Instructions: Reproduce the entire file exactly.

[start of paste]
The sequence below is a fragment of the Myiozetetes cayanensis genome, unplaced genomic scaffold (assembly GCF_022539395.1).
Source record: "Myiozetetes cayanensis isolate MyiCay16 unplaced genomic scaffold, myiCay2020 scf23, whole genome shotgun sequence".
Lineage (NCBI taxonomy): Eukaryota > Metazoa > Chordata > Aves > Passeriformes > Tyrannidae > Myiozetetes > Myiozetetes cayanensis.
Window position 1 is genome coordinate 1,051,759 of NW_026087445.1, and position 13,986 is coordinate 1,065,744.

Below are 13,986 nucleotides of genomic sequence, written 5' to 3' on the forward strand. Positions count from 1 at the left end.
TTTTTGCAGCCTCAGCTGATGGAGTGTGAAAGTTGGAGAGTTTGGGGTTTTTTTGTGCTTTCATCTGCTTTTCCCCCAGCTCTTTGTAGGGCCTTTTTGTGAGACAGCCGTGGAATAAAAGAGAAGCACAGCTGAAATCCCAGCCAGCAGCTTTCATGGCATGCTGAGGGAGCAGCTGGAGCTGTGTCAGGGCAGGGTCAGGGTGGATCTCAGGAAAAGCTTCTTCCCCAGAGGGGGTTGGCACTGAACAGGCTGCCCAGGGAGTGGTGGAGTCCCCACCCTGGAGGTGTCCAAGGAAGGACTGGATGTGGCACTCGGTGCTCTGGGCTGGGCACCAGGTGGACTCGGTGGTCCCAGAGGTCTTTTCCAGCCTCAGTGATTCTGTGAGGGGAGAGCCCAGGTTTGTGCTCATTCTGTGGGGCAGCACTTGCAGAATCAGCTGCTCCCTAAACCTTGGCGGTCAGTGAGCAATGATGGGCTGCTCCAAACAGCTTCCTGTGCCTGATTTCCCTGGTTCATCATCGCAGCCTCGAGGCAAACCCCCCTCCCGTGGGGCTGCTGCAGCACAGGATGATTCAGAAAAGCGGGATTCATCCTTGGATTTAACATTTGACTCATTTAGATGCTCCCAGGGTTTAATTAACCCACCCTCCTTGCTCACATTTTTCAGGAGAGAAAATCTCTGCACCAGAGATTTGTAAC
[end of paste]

The sequence below is a fragment of the Myiozetetes cayanensis genome, unplaced genomic scaffold (assembly GCF_022539395.1).
Source record: "Myiozetetes cayanensis isolate MyiCay16 unplaced genomic scaffold, myiCay2020 scf23, whole genome shotgun sequence".
Lineage (NCBI taxonomy): Eukaryota > Metazoa > Chordata > Aves > Passeriformes > Tyrannidae > Myiozetetes > Myiozetetes cayanensis.
Window position 1 is genome coordinate 1,051,759 of NW_026087445.1, and position 13,986 is coordinate 1,065,744.

Below are 13,986 nucleotides of genomic sequence, written 5' to 3' on the forward strand. Positions count from 1 at the left end.
TTTTTGCAGCCTCAGCTGATGGAGTGTGAAAGTTGGAGAGTTTGGGGTTTTTTTGTGCTTTCATCTGCTTTTCCCCCAGCTCTTTGTAGGGCCTTTTTGTGAGACAGCCGTGGAATAAAAGAGAAGCACAGCTGAAATCCCAGCCAGCAGCTTTCATGGCATGCTGAGGGAGCAGCTGGAGCTGTGTCAGGGCAGGGTCAGGGTGGATCTCAGGAAAAGCTTCTTCCCCAGAGGGGGTTGGCACTGAACAGGCTGCCCAGGGAGTGGTGGAGTCCCCACCCTGGAGGTGTCCAAGGAAGGACTGGATGTGGCACTCGGTGCTCTGGGCTGGGCACCAGGTGGACTCGGTGGTCCCAGAGGTCTTTTCCAGCCTCAGTGATTCTGTGAGGGGAGAGCCCAGGTTTGTGCTCATTCTGTGGGGCAGCACTTGCAGAATCAGCTGCTCCCTAAACCTTGGCGGTCAGTGAGCAATGATGGGCTGCTCCAAACAGCTTCCTGTGCCTGATTTCCCTGGTTCATCATCGCAGCCTCGAGGCAAACCCCCCTCCCGTGGGGCTGCTGCAGCACAGGATGATTCAGAAAAGCGGGATTCATCCTTGGATTTAACATTTGACTCATTTAGATGCTCCCAGGGTTTAATTAACCCACCCTCCTTGCTCACATTTTTCAGGAGAGAAAATCTCTGCACCAGAGATTTGTAAC